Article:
MANKATO, Minn. (AP) — Pieces from all over the globe come together in each of Paulette Bertrand's necklaces, and no two are alike.

There are beads made of paper from Uganda, shiny ceramic pieces from Kenya, round wooden beads from the Philippines, silver from Colorado and flat, vibrantly colored beads from South America. All of them are fair trade certified.

"I started making jewelry about 20 years ago because I had a job that I had to travel," said Bertrand, of Mankato, who now sells her pieces online and at craft shows under her Fair Chic brand name.

She was hopping planes back and forth for her work as a graphic designer and making jewelry in airports, and slowly her small hobby business grew. While at a craft fair in Milwaukee, Wisconsin, she stumbled across a dealer who sold ceramic Kazuri beads, made by a World Fair Trade Organization in Kenya that provides jobs for women in towns around Nairobi.

"That just fascinated me, and I thought, you know there's so much jewelry out there, so I want my jewelry to be unique," Bertrand told the Mankato Free Press .

Each pattern on the Kazuri beads is made by a different woman. Bertrand said she started to look for more and more fair trade beads. She got paper beads from Outreach Uganda and flat beads made from rain forest nuts. Her favorite necklaces have birds and giraffes on them and use deep blue and purple beads.

In 2009, Bertrand helped start the Mankato Area Fair Trade Town Initiative, which helps promote the sale of sustainable, ethically produced products in Mankato. In 2011, Mankato earned the title of Fair Trade Town in Minnesota from Fair Trade Town International.

"Fair trade is about leveling the playing field when it comes to farmers and artisans," Bertrand said. "People think fair trade products just come out of developing countries, but it's really all over."

She made a necklace recently with blue beads and a silver pendant made by a group in Colorado that helps people with disabilities gain employment, she said.

"What I try to do is make something that is beautiful but that also provides income for people," Bertrand said.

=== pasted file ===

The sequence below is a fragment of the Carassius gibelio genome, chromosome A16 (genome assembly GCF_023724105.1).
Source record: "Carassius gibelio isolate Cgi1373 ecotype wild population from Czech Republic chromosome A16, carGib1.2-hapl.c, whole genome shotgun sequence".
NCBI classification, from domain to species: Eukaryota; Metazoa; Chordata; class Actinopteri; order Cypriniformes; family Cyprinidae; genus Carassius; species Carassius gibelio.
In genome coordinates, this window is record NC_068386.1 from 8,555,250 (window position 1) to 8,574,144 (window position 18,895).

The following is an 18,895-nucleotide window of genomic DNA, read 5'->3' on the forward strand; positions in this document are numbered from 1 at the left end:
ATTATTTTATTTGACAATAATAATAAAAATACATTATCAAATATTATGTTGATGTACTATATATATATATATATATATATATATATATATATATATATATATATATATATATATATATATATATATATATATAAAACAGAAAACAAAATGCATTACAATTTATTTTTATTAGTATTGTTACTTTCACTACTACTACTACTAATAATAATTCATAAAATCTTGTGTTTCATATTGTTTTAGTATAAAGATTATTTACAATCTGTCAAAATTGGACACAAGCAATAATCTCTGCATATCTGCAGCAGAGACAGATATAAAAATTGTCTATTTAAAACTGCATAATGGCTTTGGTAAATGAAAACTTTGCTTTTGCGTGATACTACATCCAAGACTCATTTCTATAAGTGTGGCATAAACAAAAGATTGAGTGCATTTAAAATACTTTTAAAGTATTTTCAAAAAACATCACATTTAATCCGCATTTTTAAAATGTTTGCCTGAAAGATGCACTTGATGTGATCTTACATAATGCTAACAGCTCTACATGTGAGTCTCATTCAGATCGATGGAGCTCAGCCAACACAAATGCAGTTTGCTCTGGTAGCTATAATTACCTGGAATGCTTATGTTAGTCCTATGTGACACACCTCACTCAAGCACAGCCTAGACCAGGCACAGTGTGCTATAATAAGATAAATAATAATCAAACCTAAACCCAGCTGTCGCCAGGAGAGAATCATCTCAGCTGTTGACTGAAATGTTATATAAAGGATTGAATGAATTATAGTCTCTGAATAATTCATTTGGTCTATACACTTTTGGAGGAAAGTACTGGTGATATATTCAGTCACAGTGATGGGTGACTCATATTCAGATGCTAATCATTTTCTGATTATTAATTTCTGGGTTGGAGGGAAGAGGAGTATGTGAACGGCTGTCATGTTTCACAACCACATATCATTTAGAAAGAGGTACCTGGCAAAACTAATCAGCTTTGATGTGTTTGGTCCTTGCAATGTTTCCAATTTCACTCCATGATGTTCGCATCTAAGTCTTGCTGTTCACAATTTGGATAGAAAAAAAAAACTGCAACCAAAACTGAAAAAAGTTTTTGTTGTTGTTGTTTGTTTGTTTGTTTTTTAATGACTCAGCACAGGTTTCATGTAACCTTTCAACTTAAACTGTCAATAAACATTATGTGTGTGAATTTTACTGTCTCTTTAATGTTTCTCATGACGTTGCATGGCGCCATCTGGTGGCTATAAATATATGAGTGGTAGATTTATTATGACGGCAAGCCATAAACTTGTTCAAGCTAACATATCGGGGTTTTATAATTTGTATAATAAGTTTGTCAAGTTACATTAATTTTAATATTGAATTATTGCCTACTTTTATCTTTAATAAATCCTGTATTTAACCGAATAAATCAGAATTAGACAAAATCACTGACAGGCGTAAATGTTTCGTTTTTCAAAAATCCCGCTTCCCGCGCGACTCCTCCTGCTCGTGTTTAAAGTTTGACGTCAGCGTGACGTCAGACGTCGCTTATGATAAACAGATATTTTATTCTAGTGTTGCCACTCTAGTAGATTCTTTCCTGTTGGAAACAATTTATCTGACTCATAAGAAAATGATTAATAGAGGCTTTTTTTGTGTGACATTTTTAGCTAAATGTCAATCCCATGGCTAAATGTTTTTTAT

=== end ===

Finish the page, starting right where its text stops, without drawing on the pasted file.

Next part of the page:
She can list the ways that fair trade certified organizations and goods help people. Outreach Uganda uses part of their proceeds to help communities and built a health clinic in 2013, according to Outreach Uganda's website. Filipino beads are made from wood that is harvested ethically and regulated by the Filipino government.

Peggy Grey, owner of Mary Lue's Yarn & Ewe, said she feels like it's important they carry fair trade certified products, including felt bags from Tibet.

"Our shop is fairly women oriented. We like to support women and women-based businesses," Grey said. "Fair trade certified products often support women and communities."

At INdiGo Organic, manager Jasmine Bartlett said for their business it's about making sure everything that goes into people's bodies or on their skin and hair is safe and organic.

"Everything is grown and comes straight from the source," Bartlett said. "Fair Trade, for us, is about making sure that people get equal pay, that their welfare is taken care of and that they aren't working with products that are dangerous."

Making jewelry and other goods is just a hobby for Bertrand, but because she is retired, she spends a good bit of time working with MAFTTI, she said. She and other MAFTTI members catalog the places where people can buy fair trade products in Mankato, and Bertrand designs their quarterly newsletter.

"We like to get a deal. Unfortunately, that is oftentimes on the back of someone else," Bertrand said. "Every time they purchase something, they make a choice. They really make a choice as to what kind of a world they want to live in."

She said people should know that they can make a difference. Even if the impact seems small, each small decision adds up, Bertrand said.

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Information from: The Free Press, http://www.mankatofreepress.com